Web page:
Genetic and environmental influences on growth from late childhood to adulthood: A longitudinal study of two Finnish twin cohorts
Article first published online: 29 SEP 2011
Copyright © 2011 Wiley-Liss, Inc.
American Journal of Human Biology
Volume 23, Issue 6, pages 764–773, November/December 2011
How to Cite
Jelenkovic, A., Ortega-Alonso, A., Rose, R. J., Kaprio, J., Rebato, E. and Silventoinen, K. (2011), Genetic and environmental influences on growth from late childhood to adulthood: A longitudinal study of two Finnish twin cohorts. Am. J. Hum. Biol., 23: 764–773. doi: 10.1002/ajhb.21208
- Issue published online: 10 OCT 2011
- Article first published online: 29 SEP 2011
- Manuscript Accepted: 20 JUN 2011
- Manuscript Revised: 11 MAY 2011
- Manuscript Received: 17 JAN 2011
- NIAAA. Grant Numbers: AA-12502, AA-09203, AA-08315
- Academy of Finland. Grant Numbers: 100499, 205585, 118555
- Ministry of Education of Spain. Grant Number: AP-2005-236
- European Community's FP7 Program. Grant Number: HEALTH-F2-2008-201626
- Academyof Finland Center of Excellence in Complex Disease Genetics
- Kone Foundation
Objectives: Human growth is a complex process that remains insufficiently understood. We aimed to analyze genetic and environmental influences on growth from late childhood to early adulthood.
Methods: Two cohorts of monozygotic and dizygotic (same sex and opposite sex) Finnish twin pairs were studied longitudinally using self-reported height at 11–12, 14, and 17 years and adult age (FinnTwin12) and at 16, 17, and 18years and adult age (FinnTwin16). Univariate and multivariate variance component models for twin data were used.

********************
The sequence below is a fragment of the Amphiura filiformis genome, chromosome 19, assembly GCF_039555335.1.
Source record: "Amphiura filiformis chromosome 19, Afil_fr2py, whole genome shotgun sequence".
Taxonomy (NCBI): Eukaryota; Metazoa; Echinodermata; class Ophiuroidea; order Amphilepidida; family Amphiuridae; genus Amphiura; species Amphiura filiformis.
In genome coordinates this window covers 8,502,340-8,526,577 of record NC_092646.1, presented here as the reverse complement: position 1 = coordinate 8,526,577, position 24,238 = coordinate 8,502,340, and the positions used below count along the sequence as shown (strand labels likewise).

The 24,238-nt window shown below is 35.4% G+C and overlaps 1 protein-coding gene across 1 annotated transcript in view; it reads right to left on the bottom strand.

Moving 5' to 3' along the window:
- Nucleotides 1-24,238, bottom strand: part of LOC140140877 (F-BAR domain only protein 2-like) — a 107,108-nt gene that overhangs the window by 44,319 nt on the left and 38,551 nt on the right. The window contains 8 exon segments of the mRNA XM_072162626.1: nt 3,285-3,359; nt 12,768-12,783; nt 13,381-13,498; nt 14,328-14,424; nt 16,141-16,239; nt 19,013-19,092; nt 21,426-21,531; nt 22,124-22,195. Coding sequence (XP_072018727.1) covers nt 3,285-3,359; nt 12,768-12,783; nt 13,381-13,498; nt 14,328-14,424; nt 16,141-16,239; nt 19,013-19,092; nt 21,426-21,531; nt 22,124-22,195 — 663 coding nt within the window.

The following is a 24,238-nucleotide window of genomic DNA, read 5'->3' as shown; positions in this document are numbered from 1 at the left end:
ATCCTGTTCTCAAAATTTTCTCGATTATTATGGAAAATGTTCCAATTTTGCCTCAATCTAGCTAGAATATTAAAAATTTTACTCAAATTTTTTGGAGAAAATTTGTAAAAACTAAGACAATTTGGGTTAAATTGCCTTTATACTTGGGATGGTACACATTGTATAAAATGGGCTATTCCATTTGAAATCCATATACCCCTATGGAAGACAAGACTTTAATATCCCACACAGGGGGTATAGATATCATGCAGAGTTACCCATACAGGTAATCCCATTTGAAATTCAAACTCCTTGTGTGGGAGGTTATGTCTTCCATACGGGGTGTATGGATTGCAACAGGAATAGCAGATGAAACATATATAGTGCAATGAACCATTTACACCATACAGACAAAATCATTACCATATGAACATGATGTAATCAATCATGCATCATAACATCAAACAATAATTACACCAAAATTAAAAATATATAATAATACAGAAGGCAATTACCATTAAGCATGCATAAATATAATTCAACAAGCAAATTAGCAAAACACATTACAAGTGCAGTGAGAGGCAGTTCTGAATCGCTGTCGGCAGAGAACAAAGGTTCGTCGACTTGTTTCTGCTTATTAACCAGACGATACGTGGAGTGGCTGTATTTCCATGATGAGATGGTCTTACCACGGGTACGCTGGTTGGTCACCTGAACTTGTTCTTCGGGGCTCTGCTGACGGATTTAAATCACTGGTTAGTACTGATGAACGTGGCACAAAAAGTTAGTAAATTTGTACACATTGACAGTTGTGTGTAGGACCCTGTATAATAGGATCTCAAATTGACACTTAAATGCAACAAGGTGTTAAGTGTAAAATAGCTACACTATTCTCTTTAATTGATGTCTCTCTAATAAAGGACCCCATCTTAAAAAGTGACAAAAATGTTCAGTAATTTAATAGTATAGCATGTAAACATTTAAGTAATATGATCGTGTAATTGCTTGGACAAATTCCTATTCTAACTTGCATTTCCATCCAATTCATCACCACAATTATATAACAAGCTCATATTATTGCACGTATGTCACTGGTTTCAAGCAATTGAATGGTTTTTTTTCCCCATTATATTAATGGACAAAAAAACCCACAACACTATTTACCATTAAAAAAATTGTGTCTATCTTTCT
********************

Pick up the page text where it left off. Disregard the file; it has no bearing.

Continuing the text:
Results: From childhood to adulthood, genetic differences explained 72–81% of the variation of height in boys and 65–86% in girls. Environmental factors common to co-twins explained 5–23% of the variation of height, with the residual variation explained by environmental factors unique to each twin individual. Common environmental factors affecting height were highly correlated between the analyzed ages (0.72–0.99 and 0.91–1.00 for boys and girls, respectively). Genetic (0.58–0.99 and 0.70–0.99, respectively) and unique environmental factors (0.32–0.78 and 0.54–0.82, respectively) affecting height at different ages were more weakly, but still substantially, correlated.
Conclusions: The genetic contribution to height is strong during adolescence. The high genetic correlations detected across the ages encourage further efforts to identify genes affecting growth. Common and unique environmental factors affecting height during adolescence are also important, and further studies are necessary to identify their nature and test whether they interact with genetic factors. Am. J. Hum. Biol., 2011. © 2011Wiley-Liss, Inc.